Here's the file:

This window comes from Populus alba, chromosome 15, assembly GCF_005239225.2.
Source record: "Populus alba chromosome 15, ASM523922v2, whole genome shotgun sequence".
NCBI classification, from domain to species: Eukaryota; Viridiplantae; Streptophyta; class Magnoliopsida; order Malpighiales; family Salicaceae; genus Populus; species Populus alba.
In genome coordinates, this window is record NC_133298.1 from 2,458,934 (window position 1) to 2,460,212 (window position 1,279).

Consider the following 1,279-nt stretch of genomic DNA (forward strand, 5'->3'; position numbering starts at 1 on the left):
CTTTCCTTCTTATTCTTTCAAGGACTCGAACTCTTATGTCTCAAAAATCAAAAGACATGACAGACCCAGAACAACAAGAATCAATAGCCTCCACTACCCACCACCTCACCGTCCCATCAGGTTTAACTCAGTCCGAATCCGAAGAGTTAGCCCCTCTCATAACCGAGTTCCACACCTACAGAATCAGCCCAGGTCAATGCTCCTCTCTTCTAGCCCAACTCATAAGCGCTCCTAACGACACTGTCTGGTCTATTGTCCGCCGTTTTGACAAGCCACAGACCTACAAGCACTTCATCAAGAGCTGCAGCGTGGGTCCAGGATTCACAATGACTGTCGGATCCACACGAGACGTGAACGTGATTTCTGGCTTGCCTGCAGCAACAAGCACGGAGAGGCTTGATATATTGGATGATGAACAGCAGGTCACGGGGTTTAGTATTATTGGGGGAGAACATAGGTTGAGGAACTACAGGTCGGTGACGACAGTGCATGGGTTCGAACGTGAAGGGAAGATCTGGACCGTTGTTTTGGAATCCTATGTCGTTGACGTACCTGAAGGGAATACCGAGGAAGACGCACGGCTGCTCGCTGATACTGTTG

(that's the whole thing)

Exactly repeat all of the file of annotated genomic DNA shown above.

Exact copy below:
This window comes from Populus alba, chromosome 15, assembly GCF_005239225.2.
Source record: "Populus alba chromosome 15, ASM523922v2, whole genome shotgun sequence".
NCBI classification, from domain to species: Eukaryota; Viridiplantae; Streptophyta; class Magnoliopsida; order Malpighiales; family Salicaceae; genus Populus; species Populus alba.
In genome coordinates, this window is record NC_133298.1 from 2,458,934 (window position 1) to 2,460,212 (window position 1,279).

Consider the following 1,279-nt stretch of genomic DNA (forward strand, 5'->3'; position numbering starts at 1 on the left):
CTTTCCTTCTTATTCTTTCAAGGACTCGAACTCTTATGTCTCAAAAATCAAAAGACATGACAGACCCAGAACAACAAGAATCAATAGCCTCCACTACCCACCACCTCACCGTCCCATCAGGTTTAACTCAGTCCGAATCCGAAGAGTTAGCCCCTCTCATAACCGAGTTCCACACCTACAGAATCAGCCCAGGTCAATGCTCCTCTCTTCTAGCCCAACTCATAAGCGCTCCTAACGACACTGTCTGGTCTATTGTCCGCCGTTTTGACAAGCCACAGACCTACAAGCACTTCATCAAGAGCTGCAGCGTGGGTCCAGGATTCACAATGACTGTCGGATCCACACGAGACGTGAACGTGATTTCTGGCTTGCCTGCAGCAACAAGCACGGAGAGGCTTGATATATTGGATGATGAACAGCAGGTCACGGGGTTTAGTATTATTGGGGGAGAACATAGGTTGAGGAACTACAGGTCGGTGACGACAGTGCATGGGTTCGAACGTGAAGGGAAGATCTGGACCGTTGTTTTGGAATCCTATGTCGTTGACGTACCTGAAGGGAATACCGAGGAAGACGCACGGCTGCTCGCTGATACTGTTG